Written byCiki Liu
A Comprehensive Guide on Apple Continuity
Summary: Mac Continuity contributes greatly to the Apple ecosystem. Check this post to know what it is, how it works, and some excellent Continuity features. - iBoysoft
The Apple ecosystem is given high credits over the years. Thanks to the many efforts Apple made, users can switch between Apple devices seamlessly. Here, we're going to talk about one of the biggest features contributing to the well-grounded Apple ecosystem, Mac Continuity.
Table of Contents:
- 1. What is Mac Continuity
- 2. How does Apple Continuity work
- 3. Continuity features you won't want to miss
- 4. FAQs about Mac Continuity
What is Mac Continuity
Just as the term indicates, the Continuity feature enables users to manage their Apple devices in a variety of ways without interrupting the process of any apps they are currently using, under the condition that all Apple devices are under the same Apple ID.
To make it clearer, the Continuity feature is not a stand-alone program but a built-in quality of many of Apple's native apps in the ecosystem. You don't have to manually turn it off or on. Instead, when you receive a message from your iPhone, for example, you'll get a notification on your Mac as well. And that's when Continuity is playing its role.
How does Apple Continuity work
Powered by iCloud, Apple's cloud storage platform, the Continuity feature is able to replicate your settings on one Apple device across all of the others when you create an iCloud account and log in on various Apple devices.
Let's take an example. When you receive a message on your iPhone, it is uploaded to iCloud, guaranteeing that the copy of this message that is accessible on your Mac matches that on your iPhone.
Although it's not a new trick, Apple Continuity stands out for the complex synchronizations they provide, including not only software but also hardware-level synchronizations across multiple Apple devices. Check below to see how robust Mac Continuity is.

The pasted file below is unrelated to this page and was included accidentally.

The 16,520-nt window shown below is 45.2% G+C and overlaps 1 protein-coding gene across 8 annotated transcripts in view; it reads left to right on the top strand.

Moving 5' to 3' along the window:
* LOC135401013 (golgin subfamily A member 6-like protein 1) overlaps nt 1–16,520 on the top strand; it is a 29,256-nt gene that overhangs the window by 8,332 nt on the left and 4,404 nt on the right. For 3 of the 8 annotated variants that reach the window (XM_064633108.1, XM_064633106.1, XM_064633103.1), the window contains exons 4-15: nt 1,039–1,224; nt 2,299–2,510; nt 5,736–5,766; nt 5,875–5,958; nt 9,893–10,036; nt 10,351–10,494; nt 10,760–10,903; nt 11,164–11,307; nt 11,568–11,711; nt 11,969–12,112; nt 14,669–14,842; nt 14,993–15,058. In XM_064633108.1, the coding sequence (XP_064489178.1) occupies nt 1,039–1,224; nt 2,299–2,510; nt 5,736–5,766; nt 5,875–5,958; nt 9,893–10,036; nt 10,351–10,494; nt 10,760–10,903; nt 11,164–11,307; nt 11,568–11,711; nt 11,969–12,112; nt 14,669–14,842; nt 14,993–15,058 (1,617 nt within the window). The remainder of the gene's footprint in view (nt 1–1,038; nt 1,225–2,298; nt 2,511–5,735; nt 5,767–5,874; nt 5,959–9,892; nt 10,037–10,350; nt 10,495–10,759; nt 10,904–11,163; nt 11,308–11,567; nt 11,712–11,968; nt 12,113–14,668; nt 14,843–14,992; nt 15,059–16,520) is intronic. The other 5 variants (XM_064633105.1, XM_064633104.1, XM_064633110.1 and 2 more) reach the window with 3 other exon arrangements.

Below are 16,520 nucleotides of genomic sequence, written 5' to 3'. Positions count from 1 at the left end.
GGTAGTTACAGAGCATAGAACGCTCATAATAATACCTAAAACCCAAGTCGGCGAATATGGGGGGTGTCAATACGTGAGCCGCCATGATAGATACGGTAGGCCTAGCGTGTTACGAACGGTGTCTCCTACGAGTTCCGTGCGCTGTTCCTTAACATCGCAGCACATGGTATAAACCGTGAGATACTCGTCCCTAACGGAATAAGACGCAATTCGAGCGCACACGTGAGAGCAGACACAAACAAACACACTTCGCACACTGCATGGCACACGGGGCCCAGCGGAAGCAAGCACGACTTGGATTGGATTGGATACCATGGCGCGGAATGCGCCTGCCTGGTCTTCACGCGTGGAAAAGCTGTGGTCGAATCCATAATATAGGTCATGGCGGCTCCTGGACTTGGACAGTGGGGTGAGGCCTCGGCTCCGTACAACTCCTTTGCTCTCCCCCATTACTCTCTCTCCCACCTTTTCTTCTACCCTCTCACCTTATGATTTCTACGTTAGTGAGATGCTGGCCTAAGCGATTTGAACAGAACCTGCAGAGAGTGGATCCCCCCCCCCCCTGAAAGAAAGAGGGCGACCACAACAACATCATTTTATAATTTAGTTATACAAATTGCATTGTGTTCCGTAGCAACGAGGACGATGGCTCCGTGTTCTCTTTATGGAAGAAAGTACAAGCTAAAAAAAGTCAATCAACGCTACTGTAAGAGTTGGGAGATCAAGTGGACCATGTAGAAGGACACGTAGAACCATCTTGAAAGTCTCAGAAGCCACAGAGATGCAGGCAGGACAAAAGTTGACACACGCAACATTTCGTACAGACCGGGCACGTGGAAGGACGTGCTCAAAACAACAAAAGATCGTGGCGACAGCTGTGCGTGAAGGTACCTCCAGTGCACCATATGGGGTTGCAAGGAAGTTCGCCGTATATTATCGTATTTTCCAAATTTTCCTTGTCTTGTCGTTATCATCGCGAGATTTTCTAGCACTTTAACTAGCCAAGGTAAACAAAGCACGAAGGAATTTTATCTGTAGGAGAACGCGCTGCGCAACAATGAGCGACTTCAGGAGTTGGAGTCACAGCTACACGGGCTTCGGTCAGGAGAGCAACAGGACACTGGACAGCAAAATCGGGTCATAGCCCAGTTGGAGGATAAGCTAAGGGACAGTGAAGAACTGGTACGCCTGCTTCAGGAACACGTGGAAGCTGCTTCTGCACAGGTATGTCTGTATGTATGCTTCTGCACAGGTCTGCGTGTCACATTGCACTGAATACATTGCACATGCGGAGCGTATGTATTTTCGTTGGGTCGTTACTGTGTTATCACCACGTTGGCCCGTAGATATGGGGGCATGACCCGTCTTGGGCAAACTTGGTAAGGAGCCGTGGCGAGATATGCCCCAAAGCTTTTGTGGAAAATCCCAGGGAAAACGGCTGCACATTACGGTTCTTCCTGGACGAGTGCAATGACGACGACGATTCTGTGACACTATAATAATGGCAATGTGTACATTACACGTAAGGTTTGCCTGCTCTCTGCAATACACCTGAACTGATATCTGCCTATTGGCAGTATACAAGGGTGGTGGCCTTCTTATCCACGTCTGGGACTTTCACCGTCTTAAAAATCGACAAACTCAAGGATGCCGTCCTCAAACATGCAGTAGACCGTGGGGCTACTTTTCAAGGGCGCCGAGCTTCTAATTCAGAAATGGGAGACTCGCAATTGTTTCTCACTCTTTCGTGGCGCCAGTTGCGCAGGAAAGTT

Continuity features you won't want to miss
Introduced with macOS Ventura, Continuity Camera is able to turn your iPhone into a webcam. While you are using FaceTime, Zoom, or any other video apps, simply place your iPhone near your Mac and it will automatically appear as a webcam without any extra setup. Additionally, you can scan papers with your iPhone and immediately add them to your work on Mac.
AirPlay to Mac
Want to stream your content from your iPhone to a bigger screen such as your MacBook? With AirPlay to Mac, you can easily share videos and audio from your iPhone, iPad, and Mac to another supported Apple device. Just remember this feature works best on Macs running macOS Monterey or later and iPhones running iOS 14 or later.
Apple Watch also takes part in the Mac Continuity function. You can now unlock your Mac without manually verifying the Touch ID or password but use your Apple Watch. Your Mac will automatically log you in if you are nearby while wearing an Apple Watch. Additionally, you can authorize additional requests for your administrator password using Apple Watch.
In addition to the default Mac markup tool, you can now use your iPad or iPhone to insert sketches into your Mac documents, or live-annotate PDFs and images on your Mac with Continuity Sketch and Continuity Markup. Any Apple or third-party programs will operate with these two features: Pages, Numbers, Keynote, Mail, Messages, Notes, and TextEdit.
This post introduces what is Mac Continuity, how it works, and some excellent Continuity features that boost your work efficiency. Get your iPhone, iPad, and MacBook and experience this awesome feature. Leave a comment below to share your thoughts!
FAQs about Mac Continuity
Continuity is not software that can be turned on or off. Simply open an app on one of your Apple devices and place another device near it. Then you can continue using the app seamlessly on the second device.
Continuity works under limited situations. For example, if you are using an iPhone 10, then you can’t use Continuity Camera with another Mac device. Also, the operating system matters.